Susan must locate her birth mother and convince her to donate a kidney before her daughter dies from an incredibly rare genetic disease.
At first glance it seems I have all the pieces, right? I have an active goal (locating birth mother for kidney). There are HIGH stakes (daughter could die and we are dealing with a rare genetic disease so unknown grandparent is likely only option) and a ticking clock (daughter will not last long without a kidney).
But who the heck is Susan? What did I say that gave y’all ANY idea about who she is? This is where that ‘ironic/intriguing’ will help you out. Ideally, we want to cast the protagonist who will have the toughest time talking someone out of a kidney (as if that isn’t already difficult).
A recently divorced, overworked stay-at-home mom must locate her birth mother and convince her to donate a kidney before her daughter dies from a rare genetic disease.
Here we now have a clearer picture of our protagonist, and this is a perfectly great log-line depending on genre and how gritty you want to write. But a stay-at-home mom isn’t a super hard sell. She’s feasibly been abandoned (her husband left her for another woman). She’s rather sympathetic.
We get she was adopted and there are plenty of challenges ahead, but once she reunites with her birth mother, the tough part, by and large, is seeing if a stranger is willing to part with a kidney.
After serving ten years of hard time for drug trafficking, an estranged mother recently reunited with her child must locate her own birth mother and convince her to donate a kidney before her daughter dies from a rare genetic disease.
See how this alteration changes the entire feel of the story as well as the stakes for all involved? Now we are dealing with a woman crushed by guilt, struggling to reenter society and remain clean.
The one dream that probably kept her sane in prison was that she would one day hold her daughter again. Though she IS reunited with her daughter, she regains custody from the courts just in time to watch her child die…unless she can perform this HERCULEAN feat.
We know from the log-line she will find the woman who put her up for adoption, but instead of Susan the sympathetic homemaker, she is Susan with the track marks, bad tattoos, and a history steeped in guilt and shame. Serious guilt/shame because, had she not done so many hard drugs, she would have been a perfect match for her daughter.
Both log-lines would make excellent stories, just one is far grittier from the get-go. See how, by simply changing blocks around, we can completely change the entire story? I hope this example helped clarify the whole ‘log-line’ concept.
So here is an exercise.
See if you can state your novel in one sentence. It will not only help add clarity to your writing and keep you on track, but when it comes time to pitch an agent or hook readers to BUY, you will be well-prepared and ready to knock it out of the park.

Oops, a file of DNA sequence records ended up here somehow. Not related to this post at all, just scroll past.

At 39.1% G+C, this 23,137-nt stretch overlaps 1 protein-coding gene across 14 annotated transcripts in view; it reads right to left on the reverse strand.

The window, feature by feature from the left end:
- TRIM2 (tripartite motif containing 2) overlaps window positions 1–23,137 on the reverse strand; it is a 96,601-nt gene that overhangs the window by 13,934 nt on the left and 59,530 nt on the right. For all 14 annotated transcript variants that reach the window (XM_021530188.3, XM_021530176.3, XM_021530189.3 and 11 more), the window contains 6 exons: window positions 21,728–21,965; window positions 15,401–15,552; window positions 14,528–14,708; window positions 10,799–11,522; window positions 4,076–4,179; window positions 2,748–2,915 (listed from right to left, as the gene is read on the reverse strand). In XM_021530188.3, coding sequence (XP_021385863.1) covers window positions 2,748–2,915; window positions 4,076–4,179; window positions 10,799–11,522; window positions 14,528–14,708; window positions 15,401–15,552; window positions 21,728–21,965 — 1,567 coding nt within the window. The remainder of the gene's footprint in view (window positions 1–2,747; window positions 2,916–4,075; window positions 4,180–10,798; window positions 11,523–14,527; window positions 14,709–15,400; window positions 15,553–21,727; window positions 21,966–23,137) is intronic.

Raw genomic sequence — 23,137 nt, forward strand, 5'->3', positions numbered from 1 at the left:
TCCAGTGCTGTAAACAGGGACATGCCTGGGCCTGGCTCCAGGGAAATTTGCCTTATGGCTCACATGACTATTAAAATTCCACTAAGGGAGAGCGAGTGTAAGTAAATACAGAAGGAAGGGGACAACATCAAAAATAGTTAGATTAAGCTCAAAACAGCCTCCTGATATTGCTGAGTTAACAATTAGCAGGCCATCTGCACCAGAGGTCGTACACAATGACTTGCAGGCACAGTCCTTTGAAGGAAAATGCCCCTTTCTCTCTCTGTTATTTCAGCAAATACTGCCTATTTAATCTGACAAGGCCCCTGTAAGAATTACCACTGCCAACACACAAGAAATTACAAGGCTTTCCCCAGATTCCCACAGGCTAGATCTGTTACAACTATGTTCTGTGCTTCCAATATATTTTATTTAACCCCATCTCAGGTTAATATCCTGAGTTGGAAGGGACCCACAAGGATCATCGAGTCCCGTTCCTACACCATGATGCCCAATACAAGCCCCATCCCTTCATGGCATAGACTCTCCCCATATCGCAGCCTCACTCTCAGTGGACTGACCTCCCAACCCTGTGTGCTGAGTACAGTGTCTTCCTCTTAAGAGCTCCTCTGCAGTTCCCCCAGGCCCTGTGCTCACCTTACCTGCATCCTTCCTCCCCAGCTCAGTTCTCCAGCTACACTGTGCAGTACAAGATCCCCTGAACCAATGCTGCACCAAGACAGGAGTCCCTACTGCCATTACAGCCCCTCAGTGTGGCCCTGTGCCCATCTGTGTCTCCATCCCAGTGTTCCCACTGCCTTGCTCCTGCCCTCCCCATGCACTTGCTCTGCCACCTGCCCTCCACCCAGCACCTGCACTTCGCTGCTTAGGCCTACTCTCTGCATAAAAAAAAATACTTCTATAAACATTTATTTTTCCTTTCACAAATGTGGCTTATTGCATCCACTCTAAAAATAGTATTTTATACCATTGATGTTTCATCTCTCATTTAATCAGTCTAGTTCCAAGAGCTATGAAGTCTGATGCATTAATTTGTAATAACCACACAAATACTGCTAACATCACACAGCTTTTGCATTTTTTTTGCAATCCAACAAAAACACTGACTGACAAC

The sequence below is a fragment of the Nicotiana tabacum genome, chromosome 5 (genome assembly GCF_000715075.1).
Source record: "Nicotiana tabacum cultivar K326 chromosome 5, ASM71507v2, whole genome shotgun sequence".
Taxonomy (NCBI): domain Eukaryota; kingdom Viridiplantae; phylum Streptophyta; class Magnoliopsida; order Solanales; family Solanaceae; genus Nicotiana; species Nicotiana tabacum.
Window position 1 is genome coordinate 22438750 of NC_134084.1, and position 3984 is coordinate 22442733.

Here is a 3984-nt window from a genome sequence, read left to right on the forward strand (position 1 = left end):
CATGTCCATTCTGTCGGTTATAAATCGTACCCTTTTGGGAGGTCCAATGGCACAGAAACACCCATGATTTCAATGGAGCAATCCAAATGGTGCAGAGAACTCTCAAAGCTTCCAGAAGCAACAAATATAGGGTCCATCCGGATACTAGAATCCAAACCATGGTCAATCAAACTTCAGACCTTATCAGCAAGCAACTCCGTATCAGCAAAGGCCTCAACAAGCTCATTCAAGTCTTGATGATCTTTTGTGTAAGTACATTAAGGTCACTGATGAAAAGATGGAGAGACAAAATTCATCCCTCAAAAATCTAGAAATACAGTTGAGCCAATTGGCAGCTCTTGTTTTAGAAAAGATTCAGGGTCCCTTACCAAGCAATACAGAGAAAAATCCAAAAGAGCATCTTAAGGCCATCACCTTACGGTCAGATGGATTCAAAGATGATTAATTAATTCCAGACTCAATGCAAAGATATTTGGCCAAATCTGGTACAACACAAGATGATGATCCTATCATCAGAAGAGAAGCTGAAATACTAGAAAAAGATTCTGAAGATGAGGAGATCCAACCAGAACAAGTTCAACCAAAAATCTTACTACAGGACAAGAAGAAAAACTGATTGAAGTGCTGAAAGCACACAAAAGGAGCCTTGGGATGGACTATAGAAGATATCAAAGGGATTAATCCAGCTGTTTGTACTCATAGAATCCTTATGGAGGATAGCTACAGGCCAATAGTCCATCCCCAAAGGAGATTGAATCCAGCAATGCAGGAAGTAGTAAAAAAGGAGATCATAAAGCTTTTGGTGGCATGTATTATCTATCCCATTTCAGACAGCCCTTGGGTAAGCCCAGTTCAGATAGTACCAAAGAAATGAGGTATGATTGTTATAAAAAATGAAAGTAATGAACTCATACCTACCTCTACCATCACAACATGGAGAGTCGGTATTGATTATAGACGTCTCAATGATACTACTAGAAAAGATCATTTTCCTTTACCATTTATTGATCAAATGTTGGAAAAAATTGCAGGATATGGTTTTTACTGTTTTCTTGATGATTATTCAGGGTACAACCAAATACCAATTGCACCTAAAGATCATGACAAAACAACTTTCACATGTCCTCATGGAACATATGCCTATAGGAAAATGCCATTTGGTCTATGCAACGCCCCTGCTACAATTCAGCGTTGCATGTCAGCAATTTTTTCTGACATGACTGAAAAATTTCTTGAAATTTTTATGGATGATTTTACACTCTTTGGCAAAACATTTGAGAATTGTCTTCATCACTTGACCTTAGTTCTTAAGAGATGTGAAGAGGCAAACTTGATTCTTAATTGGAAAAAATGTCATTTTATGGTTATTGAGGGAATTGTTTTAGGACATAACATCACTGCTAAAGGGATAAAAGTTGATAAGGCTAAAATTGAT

Practice on your favorite movies and books. Work those log-line muscles!
We are having trouble with a plug-in for payment. Will re-list classes when customer support responds and helps us remedy the issue. Apologies for any inconvenience.
What are your thoughts?
Does this make plotting seem more doable? Outlines make my left eye twitch, but I find this ‘trick’ very handy. Can you now see the component parts of a good story more clearly?
I will be uploading classes, so any suggestions for what classes you’d like me to offer?
Sorry for the delay. Event Espresso took a couple days to get back to us and this was a known bug *great gnashing of teeth*. Apologies for any inconvenience, but I am offering an additional DISCOUNT for the log-lone classes, $10 off using Pitch10 and extending the deadline for the discount of Binge20, $20 off for the plotting class.
Practice Your Pitch: Master the Log-Line THIS THURSDAY 9/16/21
Register HERE and use Pitch10 for $10 off if register by 9/15
Practice Your Pitch: Master the Log-Line 9/14/21
Register HERE and use Pitch10 for $10 off if register by 10/1/21
Bring on the Binge: How to Plot & Write a Series 9/30/21
Register HERE and use Binge 20 for $20 off until 9/21/21
I LOVE hearing from you!
To prove it and show my love, for the month of SEPTEMBER, everyone who leaves a comment I will put your name in a hat. If you comment and link back to my blog on your blog, you get your name in the hat twice. What do you win? The unvarnished truth from yours truly. I will pick a winner once a month and it will be a critique of the first 20 pages of your novel, or your query letter, or your synopsis (5 pages or less).
August’s winner is Jan C. Johnson. Congratulations! Please email your pages (250 words is a page) in a Word doc, double-spaced 12 point Times New Roman font, with one-inch margins to kristen at wana intl dot com. Yes, I am being picky but it keeps me from going blind…-er. Also please put CONTEST WINNER in all caps so I see you in the sea of spam. Congratulations!